When a cancer patient is undergoing radiation treatment, neither she nor the radiation therapist providing the treatment can see the actual beam of radiation. Once the patient is properly marked and positioned for treatment, it’s impossible to see whether the invisible beam continues to hit the right spot throughout the session.
Of course, radiation therapists are careful to make sure the area being treated is perfectly lined up so that the treatment is effective and the radiation doesn’t harm any healthy cells outside of the treatment area. However, if the patient moves during treatment or if the equipment somehow slips from its original position, the radiation treatment may not work the way it is supposed to, and unexpected areas of the skin may be affected.
Thanks to a system called Cherenkov imaging, however, some cancer patients are getting a better experience than they used to. Cherenkov imaging provides a visual representation of the invisible beam of radiation, allowing the patient and the therapist to see exactly where the radiation is being directed in real time. In this way, the beam can be constantly monitored for accidental shifting and repositioned as necessary.
The system works by capturing light emissions during radiotherapy and creating a visual image on the skin’s surface in the exact shape of the area being targeted by radiation beams. The system ensures that every single linac pulse contributes to the image in real time, and the intensity of the light generated by the system is in direct proportion to the dose being delivered.
Article continues below
Our Featured Programs
See how we’re making a difference for People, Pets, and the Planet and how you can get involved!
At the Dartmouth-Hitchcock Medical Center, the Cherenkov imaging system is being used to give patients a better outcome after radiation therapy. The team there, led by Lesley Jarvis, conducted a study examining the usefulness of Cherenkov imaging in clinical practice.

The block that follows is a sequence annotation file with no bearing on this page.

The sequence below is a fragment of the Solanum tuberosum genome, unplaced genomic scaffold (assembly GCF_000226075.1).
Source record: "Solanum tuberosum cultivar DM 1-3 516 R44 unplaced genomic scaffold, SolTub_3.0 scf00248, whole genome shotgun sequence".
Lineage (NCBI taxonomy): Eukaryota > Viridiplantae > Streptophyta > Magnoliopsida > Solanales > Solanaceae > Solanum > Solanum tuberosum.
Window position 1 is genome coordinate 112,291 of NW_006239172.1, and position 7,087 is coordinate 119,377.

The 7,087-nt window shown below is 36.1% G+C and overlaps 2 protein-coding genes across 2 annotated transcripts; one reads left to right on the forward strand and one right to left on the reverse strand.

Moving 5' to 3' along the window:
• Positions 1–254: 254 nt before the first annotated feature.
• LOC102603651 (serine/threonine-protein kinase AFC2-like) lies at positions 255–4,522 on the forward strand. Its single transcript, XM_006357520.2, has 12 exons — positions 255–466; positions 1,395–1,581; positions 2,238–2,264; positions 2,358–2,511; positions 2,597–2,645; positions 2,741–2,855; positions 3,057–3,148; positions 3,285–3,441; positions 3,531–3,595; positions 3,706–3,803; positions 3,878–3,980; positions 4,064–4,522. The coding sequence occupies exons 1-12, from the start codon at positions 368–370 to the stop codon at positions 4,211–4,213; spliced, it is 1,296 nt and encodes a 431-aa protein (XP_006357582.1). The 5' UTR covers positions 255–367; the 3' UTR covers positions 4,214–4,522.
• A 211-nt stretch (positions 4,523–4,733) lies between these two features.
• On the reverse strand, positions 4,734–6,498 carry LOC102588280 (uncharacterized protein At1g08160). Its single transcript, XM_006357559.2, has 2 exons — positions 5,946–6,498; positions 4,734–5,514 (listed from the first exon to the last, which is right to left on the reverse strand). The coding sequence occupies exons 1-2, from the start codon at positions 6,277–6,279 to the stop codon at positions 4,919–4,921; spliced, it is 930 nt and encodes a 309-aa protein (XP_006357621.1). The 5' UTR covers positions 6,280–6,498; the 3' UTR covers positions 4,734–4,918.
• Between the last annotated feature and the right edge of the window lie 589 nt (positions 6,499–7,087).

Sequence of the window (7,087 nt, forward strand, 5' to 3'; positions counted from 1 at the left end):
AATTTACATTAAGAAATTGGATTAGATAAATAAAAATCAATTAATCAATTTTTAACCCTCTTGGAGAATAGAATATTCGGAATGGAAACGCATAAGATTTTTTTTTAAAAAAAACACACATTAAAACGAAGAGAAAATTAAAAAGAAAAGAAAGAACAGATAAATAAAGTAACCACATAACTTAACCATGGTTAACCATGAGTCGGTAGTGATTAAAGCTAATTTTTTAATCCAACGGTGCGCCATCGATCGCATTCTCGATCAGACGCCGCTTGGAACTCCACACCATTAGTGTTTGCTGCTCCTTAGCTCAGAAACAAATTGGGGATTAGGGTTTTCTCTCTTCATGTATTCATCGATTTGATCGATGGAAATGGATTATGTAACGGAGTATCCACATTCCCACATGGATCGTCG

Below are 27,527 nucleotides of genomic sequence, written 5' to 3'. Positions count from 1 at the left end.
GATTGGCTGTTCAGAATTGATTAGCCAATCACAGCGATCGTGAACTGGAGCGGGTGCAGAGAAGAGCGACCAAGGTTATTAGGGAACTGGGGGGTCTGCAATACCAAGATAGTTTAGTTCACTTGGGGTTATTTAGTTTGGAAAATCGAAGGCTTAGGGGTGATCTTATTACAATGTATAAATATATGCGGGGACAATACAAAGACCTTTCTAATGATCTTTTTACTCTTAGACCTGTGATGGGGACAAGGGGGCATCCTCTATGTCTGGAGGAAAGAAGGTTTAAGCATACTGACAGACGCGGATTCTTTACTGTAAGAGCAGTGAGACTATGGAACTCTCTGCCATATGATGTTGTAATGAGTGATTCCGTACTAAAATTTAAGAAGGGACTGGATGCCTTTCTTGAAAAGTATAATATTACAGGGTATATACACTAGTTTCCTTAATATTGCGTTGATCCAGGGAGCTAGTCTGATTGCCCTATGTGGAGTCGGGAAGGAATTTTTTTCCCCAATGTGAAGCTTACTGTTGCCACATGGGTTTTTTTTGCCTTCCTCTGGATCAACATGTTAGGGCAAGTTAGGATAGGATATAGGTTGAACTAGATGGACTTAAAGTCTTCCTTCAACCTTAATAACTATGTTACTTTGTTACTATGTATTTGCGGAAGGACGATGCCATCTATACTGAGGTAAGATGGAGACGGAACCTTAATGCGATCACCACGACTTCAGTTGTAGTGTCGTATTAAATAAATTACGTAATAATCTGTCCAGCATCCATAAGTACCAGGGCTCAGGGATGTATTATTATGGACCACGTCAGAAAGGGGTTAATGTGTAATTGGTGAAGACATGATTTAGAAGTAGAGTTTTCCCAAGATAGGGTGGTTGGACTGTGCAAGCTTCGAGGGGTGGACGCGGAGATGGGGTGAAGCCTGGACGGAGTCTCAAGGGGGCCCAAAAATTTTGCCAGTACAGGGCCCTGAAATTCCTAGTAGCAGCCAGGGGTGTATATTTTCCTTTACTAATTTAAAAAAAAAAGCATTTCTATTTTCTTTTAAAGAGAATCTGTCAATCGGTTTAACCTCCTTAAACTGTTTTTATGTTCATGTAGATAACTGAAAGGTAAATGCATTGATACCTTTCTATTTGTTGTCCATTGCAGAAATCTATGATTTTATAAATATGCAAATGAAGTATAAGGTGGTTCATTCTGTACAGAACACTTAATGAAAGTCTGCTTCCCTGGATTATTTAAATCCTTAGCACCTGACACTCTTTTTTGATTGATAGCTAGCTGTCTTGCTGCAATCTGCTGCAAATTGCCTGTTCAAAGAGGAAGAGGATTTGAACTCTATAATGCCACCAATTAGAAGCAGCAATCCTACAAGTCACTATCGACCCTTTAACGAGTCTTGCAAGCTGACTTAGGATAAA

“In this limited cohort, we found opportunities to improve treatment delivery for individual patients,” write the authors. “Of specific clinical importance, we show that Cherenkov imaging can detect stray radiation dose to tissues. Currently, there is no practical technique available to monitor contralateral breast dose or dose to other adjacent anatomy on a daily basis.”
The team studied 64 patients undergoing radiation therapy for breast cancer (29), sarcoma/lymphomas (23), and other cancers, using techniques including 3D conformal radiotherapy, total skin electron therapy, arc therapy, and total body irradiation. The team used the system’s automated image analysis software to determine that the Cherenkov emissions matched the expected distribution that had been predicted.
“Typical ROIs (regions of interest) for optical surface imaging systems are often focused on a small area and do not detect alignment issues outside of the ROI,” write the researchers. “This may have the consequence of giving the clinical team a false sense of security.”
The team is now planning a large retrospective analysis of clinical data from patients receiving radiation therapy at Dartmouth-Hitchcock to further investigate the benefits of Cherenkov imaging.